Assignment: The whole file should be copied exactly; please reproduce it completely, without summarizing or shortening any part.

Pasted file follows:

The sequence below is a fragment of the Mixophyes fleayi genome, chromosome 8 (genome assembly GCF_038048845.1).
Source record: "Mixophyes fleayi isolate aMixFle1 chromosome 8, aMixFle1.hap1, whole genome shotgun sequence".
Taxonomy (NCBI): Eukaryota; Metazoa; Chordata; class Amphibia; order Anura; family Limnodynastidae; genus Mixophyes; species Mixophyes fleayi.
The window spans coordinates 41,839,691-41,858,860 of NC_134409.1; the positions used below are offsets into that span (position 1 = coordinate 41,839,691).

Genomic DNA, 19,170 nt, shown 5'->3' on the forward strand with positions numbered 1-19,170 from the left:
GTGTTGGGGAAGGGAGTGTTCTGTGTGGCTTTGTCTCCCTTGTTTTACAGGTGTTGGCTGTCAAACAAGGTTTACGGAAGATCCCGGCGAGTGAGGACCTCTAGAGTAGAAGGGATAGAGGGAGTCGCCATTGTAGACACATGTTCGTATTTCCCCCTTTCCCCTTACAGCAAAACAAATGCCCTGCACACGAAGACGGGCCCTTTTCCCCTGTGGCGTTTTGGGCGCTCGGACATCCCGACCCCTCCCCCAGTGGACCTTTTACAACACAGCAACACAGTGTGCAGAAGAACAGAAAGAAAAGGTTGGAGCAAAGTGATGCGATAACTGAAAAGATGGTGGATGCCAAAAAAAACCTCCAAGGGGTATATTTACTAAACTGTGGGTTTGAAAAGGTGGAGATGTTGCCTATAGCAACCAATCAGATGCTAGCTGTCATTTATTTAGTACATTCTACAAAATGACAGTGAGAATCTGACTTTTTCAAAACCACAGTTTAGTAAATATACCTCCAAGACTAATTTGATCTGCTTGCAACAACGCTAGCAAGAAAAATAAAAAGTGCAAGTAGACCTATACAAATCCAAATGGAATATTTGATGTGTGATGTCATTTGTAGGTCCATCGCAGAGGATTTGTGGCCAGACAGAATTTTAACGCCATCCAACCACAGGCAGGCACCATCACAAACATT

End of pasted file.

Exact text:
The sequence below is a fragment of the Mixophyes fleayi genome, chromosome 8 (genome assembly GCF_038048845.1).
Source record: "Mixophyes fleayi isolate aMixFle1 chromosome 8, aMixFle1.hap1, whole genome shotgun sequence".
Taxonomy (NCBI): Eukaryota; Metazoa; Chordata; class Amphibia; order Anura; family Limnodynastidae; genus Mixophyes; species Mixophyes fleayi.
The window spans coordinates 41,839,691-41,858,860 of NC_134409.1; the positions used below are offsets into that span (position 1 = coordinate 41,839,691).

Genomic DNA, 19,170 nt, shown 5'->3' on the forward strand with positions numbered 1-19,170 from the left:
GTGTTGGGGAAGGGAGTGTTCTGTGTGGCTTTGTCTCCCTTGTTTTACAGGTGTTGGCTGTCAAACAAGGTTTACGGAAGATCCCGGCGAGTGAGGACCTCTAGAGTAGAAGGGATAGAGGGAGTCGCCATTGTAGACACATGTTCGTATTTCCCCCTTTCCCCTTACAGCAAAACAAATGCCCTGCACACGAAGACGGGCCCTTTTCCCCTGTGGCGTTTTGGGCGCTCGGACATCCCGACCCCTCCCCCAGTGGACCTTTTACAACACAGCAACACAGTGTGCAGAAGAACAGAAAGAAAAGGTTGGAGCAAAGTGATGCGATAACTGAAAAGATGGTGGATGCCAAAAAAAACCTCCAAGGGGTATATTTACTAAACTGTGGGTTTGAAAAGGTGGAGATGTTGCCTATAGCAACCAATCAGATGCTAGCTGTCATTTATTTAGTACATTCTACAAAATGACAGTGAGAATCTGACTTTTTCAAAACCACAGTTTAGTAAATATACCTCCAAGACTAATTTGATCTGCTTGCAACAACGCTAGCAAGAAAAATAAAAAGTGCAAGTAGACCTATACAAATCCAAATGGAATATTTGATGTGTGATGTCATTTGTAGGTCCATCGCAGAGGATTTGTGGCCAGACAGAATTTTAACGCCATCCAACCACAGGCAGGCACCATCACAAACATT